Then the strangest thing happened. Amid what should have been the worst time ever, we began to slowly reform differently after falling apart. I’m not entirely sure when I first felt the fresh winds of change sweep through us. Perhaps it was witnessing my husband arrive home looking tanned and healthy in the evenings, sated after a day of work. Maybe it was listening to his animated chatter about species of flowers I couldn’t pronounce, watching his smile grow slightly broader or the realisation that there’s more than one way to skin a cat.
During that time, it dawned on us both, separately then collectively, that making a living is very different to amassing a fortune. We’d tried amassing wealth and failed miserably, leaving us feeling utterly downtrodden and depleted. Instead, we did the only thing that made sense. We moved to a pile where accomplishment meant more than focussing on making as much money as possible, to where success became about happiness.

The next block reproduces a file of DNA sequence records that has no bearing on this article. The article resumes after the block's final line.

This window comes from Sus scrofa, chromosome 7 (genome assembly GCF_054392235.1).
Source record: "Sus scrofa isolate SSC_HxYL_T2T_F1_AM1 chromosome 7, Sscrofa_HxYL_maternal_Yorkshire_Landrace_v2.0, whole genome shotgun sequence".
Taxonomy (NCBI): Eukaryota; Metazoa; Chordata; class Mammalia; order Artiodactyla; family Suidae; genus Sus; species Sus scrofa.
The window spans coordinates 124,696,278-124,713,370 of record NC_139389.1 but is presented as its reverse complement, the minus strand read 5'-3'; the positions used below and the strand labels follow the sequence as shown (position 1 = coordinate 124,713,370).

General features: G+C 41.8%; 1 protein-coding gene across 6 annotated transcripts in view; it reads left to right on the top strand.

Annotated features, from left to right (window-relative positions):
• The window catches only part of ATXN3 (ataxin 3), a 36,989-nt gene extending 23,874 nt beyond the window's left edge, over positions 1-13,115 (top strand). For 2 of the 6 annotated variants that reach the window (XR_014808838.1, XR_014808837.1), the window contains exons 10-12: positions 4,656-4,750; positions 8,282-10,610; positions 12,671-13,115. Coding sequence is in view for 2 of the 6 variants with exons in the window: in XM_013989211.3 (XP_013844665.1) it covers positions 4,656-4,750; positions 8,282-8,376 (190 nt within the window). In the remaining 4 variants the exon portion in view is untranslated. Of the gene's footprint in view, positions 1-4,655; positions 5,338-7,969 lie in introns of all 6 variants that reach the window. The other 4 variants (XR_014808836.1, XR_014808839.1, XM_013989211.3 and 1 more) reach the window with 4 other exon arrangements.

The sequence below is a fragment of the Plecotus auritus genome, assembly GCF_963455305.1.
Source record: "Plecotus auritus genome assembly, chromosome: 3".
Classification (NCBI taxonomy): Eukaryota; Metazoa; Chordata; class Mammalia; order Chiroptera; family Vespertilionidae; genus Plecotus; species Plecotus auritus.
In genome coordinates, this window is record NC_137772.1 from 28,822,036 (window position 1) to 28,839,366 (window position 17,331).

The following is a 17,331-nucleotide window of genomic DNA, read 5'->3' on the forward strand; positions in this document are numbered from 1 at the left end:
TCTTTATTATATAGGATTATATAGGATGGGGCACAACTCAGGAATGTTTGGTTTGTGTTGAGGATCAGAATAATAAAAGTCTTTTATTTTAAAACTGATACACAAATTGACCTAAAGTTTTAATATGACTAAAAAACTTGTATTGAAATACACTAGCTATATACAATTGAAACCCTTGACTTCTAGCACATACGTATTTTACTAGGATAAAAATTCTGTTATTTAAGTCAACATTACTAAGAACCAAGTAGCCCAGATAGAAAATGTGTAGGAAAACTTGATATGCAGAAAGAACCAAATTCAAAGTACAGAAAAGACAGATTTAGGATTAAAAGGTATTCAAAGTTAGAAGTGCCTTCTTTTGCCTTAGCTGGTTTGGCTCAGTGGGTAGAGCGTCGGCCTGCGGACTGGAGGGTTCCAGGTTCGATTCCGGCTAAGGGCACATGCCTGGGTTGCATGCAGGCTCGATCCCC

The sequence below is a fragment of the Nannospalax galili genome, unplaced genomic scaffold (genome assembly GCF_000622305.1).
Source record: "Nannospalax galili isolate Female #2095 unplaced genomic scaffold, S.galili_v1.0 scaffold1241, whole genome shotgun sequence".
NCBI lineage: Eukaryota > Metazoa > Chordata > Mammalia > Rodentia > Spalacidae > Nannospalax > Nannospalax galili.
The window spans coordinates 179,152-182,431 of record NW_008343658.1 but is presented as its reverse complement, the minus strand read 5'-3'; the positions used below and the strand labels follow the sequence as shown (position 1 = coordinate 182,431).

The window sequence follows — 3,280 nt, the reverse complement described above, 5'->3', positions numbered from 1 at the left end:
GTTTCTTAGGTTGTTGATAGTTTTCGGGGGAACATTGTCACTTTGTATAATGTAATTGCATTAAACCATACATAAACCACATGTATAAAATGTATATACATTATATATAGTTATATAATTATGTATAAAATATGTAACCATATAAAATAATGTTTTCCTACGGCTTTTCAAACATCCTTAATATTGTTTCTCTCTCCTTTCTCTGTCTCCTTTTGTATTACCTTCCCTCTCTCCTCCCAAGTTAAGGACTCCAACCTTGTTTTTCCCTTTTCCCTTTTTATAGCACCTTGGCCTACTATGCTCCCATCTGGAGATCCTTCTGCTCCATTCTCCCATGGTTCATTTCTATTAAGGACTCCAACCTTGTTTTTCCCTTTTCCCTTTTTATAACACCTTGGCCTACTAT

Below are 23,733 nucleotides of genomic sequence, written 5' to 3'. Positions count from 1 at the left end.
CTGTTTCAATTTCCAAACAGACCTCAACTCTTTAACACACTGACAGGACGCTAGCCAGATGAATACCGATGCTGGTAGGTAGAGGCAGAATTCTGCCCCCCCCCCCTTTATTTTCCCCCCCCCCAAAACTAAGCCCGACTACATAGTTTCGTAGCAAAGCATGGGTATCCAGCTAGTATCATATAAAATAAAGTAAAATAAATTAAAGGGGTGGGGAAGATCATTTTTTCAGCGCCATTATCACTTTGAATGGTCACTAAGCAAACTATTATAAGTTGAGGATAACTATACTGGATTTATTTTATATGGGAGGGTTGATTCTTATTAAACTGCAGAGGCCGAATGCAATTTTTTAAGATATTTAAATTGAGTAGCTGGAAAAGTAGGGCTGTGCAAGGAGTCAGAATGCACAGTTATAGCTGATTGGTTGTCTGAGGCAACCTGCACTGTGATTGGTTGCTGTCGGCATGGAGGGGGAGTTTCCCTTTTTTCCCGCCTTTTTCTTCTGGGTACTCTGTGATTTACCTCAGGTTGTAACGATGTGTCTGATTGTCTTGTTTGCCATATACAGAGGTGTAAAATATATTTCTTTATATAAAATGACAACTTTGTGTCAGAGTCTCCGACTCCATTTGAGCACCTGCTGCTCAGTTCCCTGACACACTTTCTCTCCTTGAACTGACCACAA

One Friday evening, over a horribly cheap bottle of wine, we finally broached the subject of the future. He’d just turned 40, and I was next. It felt like a midway point — a chance to reassess, an opportunity to rectify past mistakes and follow dreams. I can’t remember which of us posed the question, if money was no object, what would we want to do with the rest of our lives, but our answers were clear.